The 22nd of Jon Turney’s weekly selection (introduced HERE) is a classic from the great Anglo-South African blending of the 1970s.
This set, the first as named leader by the indomitable South African drummer Louis Moholo–Moholo, has been hard to come by lately, so it’s heartening to see Ogun Records’ catalogue beginning to appear on Bandcamp this year*.
This one has a fervour that makes the years since 1978 melt away. Like his many later groups, it builds on the drummer’s penchant for working with players who loved to explore free music but still had a place for melody. On some tracks there’s lengthy dialogue between the two trombones – Nick Evans and Radu Malfatti always seemed to appear together in the ’70s. On others we hear plenty from Evan Parker and Keith Tippett.
On this, the final cut, the spotlight is on Kenny Wheeler. Like most of the others, it is anthemic. Drums and bass impel the music with a power that is positively awe-inspiring. Moholo-Moholo’s drums combine a breathtaking lightness with rock solid timekeeping when he locks on, and there’s an additional quality – especially on older recordings – of somehow being everywhere at once, leading the others on, anticipating what they are doing, and responding, all at the same time.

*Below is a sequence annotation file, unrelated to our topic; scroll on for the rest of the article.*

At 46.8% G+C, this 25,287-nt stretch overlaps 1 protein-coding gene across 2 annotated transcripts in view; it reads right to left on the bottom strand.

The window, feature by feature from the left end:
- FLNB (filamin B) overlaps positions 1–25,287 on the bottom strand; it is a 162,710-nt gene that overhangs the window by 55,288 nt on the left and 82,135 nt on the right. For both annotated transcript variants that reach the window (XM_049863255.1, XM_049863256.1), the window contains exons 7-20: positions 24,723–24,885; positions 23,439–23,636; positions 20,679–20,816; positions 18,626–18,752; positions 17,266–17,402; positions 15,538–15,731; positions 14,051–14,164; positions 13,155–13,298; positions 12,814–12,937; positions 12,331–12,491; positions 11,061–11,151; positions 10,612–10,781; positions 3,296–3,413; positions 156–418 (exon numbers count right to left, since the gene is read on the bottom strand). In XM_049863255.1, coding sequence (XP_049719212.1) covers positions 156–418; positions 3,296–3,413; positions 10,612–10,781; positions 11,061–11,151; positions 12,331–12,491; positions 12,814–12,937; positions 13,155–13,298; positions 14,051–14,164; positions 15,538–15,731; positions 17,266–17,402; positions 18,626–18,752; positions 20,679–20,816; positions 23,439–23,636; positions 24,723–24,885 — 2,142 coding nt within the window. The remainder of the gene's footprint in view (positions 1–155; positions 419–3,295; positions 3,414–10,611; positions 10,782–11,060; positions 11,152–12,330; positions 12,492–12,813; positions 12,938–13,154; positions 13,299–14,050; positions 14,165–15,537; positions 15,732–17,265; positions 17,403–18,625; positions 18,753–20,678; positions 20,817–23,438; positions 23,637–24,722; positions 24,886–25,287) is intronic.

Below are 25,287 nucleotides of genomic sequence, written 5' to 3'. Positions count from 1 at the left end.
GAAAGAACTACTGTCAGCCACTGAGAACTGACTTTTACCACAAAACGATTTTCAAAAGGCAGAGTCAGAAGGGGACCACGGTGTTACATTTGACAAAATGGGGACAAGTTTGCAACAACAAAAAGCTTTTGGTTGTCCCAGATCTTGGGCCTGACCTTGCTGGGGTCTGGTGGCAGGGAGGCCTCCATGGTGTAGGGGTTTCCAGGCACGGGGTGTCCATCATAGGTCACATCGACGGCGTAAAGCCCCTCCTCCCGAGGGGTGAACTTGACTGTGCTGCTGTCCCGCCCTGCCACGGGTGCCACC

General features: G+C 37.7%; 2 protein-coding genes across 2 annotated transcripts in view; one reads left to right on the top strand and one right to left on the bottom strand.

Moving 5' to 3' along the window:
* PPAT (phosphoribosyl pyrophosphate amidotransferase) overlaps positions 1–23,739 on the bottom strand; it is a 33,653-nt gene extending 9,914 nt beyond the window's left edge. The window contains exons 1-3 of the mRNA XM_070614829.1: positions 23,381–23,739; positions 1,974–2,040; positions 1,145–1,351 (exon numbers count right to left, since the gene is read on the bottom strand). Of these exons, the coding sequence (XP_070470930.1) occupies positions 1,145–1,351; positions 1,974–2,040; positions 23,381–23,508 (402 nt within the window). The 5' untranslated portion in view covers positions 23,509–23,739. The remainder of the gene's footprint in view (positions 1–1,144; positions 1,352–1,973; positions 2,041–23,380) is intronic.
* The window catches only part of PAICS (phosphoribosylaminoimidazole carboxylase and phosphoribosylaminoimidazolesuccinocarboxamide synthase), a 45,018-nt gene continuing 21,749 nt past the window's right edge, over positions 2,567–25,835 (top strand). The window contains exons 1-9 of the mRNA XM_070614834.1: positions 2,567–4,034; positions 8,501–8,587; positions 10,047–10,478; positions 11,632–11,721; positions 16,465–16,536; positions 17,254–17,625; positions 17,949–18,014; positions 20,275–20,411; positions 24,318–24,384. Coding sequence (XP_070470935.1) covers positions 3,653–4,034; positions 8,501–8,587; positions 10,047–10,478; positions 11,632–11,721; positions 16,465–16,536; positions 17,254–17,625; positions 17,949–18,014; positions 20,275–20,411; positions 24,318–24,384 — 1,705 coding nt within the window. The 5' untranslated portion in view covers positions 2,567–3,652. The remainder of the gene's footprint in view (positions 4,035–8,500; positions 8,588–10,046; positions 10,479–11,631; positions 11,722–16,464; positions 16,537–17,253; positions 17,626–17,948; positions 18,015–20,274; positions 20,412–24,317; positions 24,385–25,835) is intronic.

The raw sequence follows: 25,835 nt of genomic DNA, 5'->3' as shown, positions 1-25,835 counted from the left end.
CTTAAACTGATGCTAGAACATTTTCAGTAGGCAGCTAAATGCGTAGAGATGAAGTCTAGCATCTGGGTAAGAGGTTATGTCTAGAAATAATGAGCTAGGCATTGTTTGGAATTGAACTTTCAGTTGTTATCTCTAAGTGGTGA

After a brief gesture from the piano, the horns state the hymn-like 12-bar theme. Drums and bass join the hymnal, then Wheeler’s trumpet bursts out of the mix, dancing around the melody and reconstructing it at will, but never losing the thread of the song. It’s a rare solo that can still give you goose bumps decades after first hearing. Then Tippett picks up the rumination he hinted at the outset, playing with simple arpeggios, and the theme gets a final outing, the mood having somehow softened and deepened at the same time.
*The original album is also available from Cafe Oto on vinyl or to download here. The Bandcamp set combines Spirits Rejoice! with another Moholo set for a bumper collection of life-enhancing music.